In August gross mortgage lending stood at £18bn. But year-on-year lending is 10% higher than September 2013, at £16.2bn.
Gross mortgage lending for the third quarter of this year was estimated at £55.5bn. This represented an 8% increase from the second quarter of this year and a 13% increase on the third quarter of 2013 (£49.2bn).
CML chief economist Bob Pannell said: “Uncertainty over when we will see the first increase in UK base rates is exacerbated by weaker growth prospects in several major economies, including the Eurozone.
“Recent indicators and policy actions corroborate our view of a gentle easing in market conditions. There is growing evidence that mortgage lending activity, and the housing market, are sitting on a plateau.”
Mark Harris, chief executive of mortgage broker SPF Private Clients, said: “Gross mortgage lending dipped in September compared with August indicating that buyers may have concerns about the prospect of an interest rate rise. There is also a sense that economic recovery in Europe is fragile at best, which does nothing for consumer confidence when it comes to committing to something as costly as a property purchase.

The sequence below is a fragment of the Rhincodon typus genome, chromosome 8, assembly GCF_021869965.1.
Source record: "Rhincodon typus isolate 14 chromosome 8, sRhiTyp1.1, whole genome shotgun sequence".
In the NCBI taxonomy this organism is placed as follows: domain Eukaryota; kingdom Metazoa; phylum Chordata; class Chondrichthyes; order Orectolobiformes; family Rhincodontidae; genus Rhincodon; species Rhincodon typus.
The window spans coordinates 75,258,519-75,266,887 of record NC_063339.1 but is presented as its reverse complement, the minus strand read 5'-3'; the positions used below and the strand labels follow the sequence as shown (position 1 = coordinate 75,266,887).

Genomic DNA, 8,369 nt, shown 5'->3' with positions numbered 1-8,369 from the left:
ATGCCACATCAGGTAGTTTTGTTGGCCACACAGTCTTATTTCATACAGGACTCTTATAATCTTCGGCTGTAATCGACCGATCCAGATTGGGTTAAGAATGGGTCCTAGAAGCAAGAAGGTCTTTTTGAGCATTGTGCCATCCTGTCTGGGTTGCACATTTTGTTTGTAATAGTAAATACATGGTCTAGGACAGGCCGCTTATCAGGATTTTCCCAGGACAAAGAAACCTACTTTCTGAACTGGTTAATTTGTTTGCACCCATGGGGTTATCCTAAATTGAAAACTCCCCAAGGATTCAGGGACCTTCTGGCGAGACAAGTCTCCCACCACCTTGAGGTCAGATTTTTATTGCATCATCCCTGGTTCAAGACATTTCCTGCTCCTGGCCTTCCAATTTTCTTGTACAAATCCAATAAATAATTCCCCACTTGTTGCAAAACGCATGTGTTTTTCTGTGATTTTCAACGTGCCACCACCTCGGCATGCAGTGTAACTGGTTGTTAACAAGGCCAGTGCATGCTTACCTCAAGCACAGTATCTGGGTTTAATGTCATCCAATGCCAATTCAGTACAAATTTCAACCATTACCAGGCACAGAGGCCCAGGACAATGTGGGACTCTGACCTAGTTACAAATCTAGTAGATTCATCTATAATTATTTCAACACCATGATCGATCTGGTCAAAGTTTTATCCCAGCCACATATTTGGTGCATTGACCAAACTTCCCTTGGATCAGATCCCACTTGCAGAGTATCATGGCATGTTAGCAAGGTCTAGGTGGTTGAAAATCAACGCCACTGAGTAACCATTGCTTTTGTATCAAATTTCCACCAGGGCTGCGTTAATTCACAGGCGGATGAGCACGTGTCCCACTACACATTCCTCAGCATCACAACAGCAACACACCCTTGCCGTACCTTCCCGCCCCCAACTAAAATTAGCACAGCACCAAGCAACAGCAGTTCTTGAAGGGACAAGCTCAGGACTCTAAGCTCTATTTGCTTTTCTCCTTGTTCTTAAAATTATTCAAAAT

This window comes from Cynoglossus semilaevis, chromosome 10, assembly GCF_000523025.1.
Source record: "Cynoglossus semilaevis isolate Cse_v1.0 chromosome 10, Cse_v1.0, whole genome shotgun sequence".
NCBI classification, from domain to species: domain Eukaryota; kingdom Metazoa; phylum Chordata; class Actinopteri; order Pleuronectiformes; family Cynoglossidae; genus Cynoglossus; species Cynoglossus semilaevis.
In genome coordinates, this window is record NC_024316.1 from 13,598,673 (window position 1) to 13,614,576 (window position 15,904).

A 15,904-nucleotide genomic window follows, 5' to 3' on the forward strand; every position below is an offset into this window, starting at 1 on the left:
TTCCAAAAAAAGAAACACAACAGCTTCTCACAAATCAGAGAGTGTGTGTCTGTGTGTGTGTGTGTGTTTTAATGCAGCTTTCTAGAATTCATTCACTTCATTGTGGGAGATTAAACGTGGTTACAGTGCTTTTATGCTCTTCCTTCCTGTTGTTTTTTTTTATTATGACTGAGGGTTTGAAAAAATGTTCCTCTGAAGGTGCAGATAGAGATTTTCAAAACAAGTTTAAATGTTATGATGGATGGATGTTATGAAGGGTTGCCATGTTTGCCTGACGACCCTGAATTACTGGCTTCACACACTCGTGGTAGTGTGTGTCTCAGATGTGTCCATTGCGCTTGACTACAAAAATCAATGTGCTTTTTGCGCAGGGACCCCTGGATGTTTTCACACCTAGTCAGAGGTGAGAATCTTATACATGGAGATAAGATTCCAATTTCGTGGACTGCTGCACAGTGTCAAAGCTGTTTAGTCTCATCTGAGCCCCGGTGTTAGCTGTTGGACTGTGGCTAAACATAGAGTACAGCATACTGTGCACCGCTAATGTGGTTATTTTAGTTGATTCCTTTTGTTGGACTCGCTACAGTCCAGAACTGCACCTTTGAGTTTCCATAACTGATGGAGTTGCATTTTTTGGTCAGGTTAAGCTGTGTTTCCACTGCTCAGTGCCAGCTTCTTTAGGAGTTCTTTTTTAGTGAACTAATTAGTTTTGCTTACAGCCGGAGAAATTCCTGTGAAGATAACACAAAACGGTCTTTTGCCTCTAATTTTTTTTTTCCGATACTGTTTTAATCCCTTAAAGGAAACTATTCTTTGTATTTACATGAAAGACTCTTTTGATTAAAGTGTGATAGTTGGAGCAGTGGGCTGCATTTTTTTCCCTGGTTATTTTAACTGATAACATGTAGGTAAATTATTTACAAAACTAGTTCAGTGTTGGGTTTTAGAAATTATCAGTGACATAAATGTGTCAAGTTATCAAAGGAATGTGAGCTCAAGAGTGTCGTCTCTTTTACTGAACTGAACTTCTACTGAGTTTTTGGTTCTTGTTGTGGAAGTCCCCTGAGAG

Harris said swap rates had fallen since September and this, combined with plummeting inflation, meant it was unlikely that interest rates would rise ahead of the general election.
“Lenders who are behind target for the year as a result of the delays caused by the mortgage market review are cutting their fixed rates in order to catch up before the end of December and we expect this to continue as they look to develop a strong pipeline for next year,” he added.
“Accord has cut its five-year fixed rate mortgage to 2.59% and it is possible that we might yet see a five-year fix at under 2%, which would be phenomenal.”